Oxford University Press USA: Master Musicians series
Hardback, 288 pages, 235x156x31mm, ISBN13: 9780190635213
Thomas Tallis (1505-1585) survived the complex Tudor period in England, adapting to the various musical and liturgical demands of the period’s religious toing and froing. For one so influential on English music, it is unfortunate that very little is known about his life, something that is immediately apparent from reading Kerry McCarthy’s book. Based on surviving documents from his life, she is obliged to weave a web of historical and observational information around the bare facts of Tallis’s life.
Thomas Tallis: Gentleman of the Chapel Royal
The Gentlemen of HM Chapel Royal, Hampton Court Palace
Resonus RES10229. 68’22
Suscipe quaeso Domine, Missa Puer natus est nobis, In pace in idipsum,
Miserere nostri Domine, Mass for Four Voices, Loquebantur variis linguis.
There can be very few other examples of early music recordings where the composer, the choir, and the recording venue are so closely matched. This CD from the present-day Gentlemen of HM Chapel Royal at Hampton Court Palace was recorded in the Chapel Royal at Hampton Court, a surviving part of the Tudor Palace of Henry VIII. Tallis was a Gentleman of the Tudor Chapel Royal from the early 1540s until his death in 1585 and would have certainly sung and played the organ in this very chapel. Several of the compositions on this recording may well have been performed in the same Hampton Court Chapel. Before the period-appropriate comments overwhelm, it is worth pointing out that it is probably only some of the external walls and the magnificent ceiling (pictured on the CD cover) that date from the time of Tallis. The enormous Renaissance Palace of Hampton was built by Henry VIII’s Lord Chancellor Thomas Wolsey, who was also the Cardinal Archbishop of York and Papal Legate, with a clerical ranking higher than that of the Archbishop of Canterbury, then and now, England’s premier Archbishop. He only managed to retain his Palace for about ten years before falling from grace as a result of failing to secure Henry’s divorce from Catherine of Aragon. It was ‘surrendered’ to Henry VIII who set about rebuilding and expanding it. It was completed in 1540 at about the time that Tallis joined the Chapel Royal. Continue reading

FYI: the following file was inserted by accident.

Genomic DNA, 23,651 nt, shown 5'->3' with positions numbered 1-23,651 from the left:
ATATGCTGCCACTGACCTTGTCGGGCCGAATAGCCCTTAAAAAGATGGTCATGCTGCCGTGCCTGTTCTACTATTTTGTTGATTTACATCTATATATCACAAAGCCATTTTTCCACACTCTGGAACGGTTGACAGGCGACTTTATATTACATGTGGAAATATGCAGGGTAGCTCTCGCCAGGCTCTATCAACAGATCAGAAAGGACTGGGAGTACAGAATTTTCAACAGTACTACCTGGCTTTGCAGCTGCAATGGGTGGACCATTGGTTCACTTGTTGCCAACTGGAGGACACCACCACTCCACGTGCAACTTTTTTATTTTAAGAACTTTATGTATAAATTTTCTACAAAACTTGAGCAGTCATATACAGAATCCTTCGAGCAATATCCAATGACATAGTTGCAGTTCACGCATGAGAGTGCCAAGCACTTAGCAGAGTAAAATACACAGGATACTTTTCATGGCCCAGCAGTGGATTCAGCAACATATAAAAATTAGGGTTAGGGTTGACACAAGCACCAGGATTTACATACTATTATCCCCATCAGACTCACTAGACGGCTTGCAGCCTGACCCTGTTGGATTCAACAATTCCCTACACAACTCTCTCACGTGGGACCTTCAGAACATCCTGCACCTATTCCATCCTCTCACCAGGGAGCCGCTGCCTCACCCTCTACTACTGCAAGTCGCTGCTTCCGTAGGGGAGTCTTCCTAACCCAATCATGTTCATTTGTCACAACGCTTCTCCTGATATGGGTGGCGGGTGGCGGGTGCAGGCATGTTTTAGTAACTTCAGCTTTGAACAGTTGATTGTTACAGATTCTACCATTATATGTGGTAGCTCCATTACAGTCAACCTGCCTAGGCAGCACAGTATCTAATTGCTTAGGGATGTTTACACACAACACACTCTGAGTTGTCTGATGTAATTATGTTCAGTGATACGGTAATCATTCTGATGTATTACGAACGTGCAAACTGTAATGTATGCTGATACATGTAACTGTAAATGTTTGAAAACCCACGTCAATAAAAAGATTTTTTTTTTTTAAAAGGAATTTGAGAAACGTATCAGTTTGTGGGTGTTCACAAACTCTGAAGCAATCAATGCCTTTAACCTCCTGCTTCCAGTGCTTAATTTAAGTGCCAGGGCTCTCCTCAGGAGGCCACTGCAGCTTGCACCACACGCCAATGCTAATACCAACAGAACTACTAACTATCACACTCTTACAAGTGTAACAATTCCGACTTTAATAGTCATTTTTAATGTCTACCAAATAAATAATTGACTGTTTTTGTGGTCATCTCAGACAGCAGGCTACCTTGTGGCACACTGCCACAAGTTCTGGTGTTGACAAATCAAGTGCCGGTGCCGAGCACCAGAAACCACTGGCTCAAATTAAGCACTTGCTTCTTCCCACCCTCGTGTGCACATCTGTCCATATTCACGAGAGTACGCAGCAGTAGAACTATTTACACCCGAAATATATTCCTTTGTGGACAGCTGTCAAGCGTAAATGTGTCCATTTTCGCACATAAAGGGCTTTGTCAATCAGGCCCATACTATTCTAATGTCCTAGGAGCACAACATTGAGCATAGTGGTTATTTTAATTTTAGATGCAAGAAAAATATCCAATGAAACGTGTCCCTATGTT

‘The mysterious Rost Manuscript’
Chapel Royal of St Peter ad Vincula, Tower of London. 30 January 2018
Ensemble Rost is a trio of musicians (Danish, German, and French) who met in 2013 at the Royal Danish Music Academy in Copenhagen. They formed to explore (and named themselves after) the important Codex Rost (or Rost Manuscript), a collection of 157 pieces, mostly sonatas or sonata-like works. The period of composition dates from about 1640 to 1687 and is written down in three part books, all accessible online. As well as several named composers, the collection also contains 81 anonymous pieces, some of which might be by Franz Rost himself. Ensemble Rost is particularly interested in the Sonatas for their own rather unusual lineup of violin, viola and keyboard. The viola is referred to in different ways: Viola, Bracia, and Alto, leading to questions as to whether these all refer to the same instrument.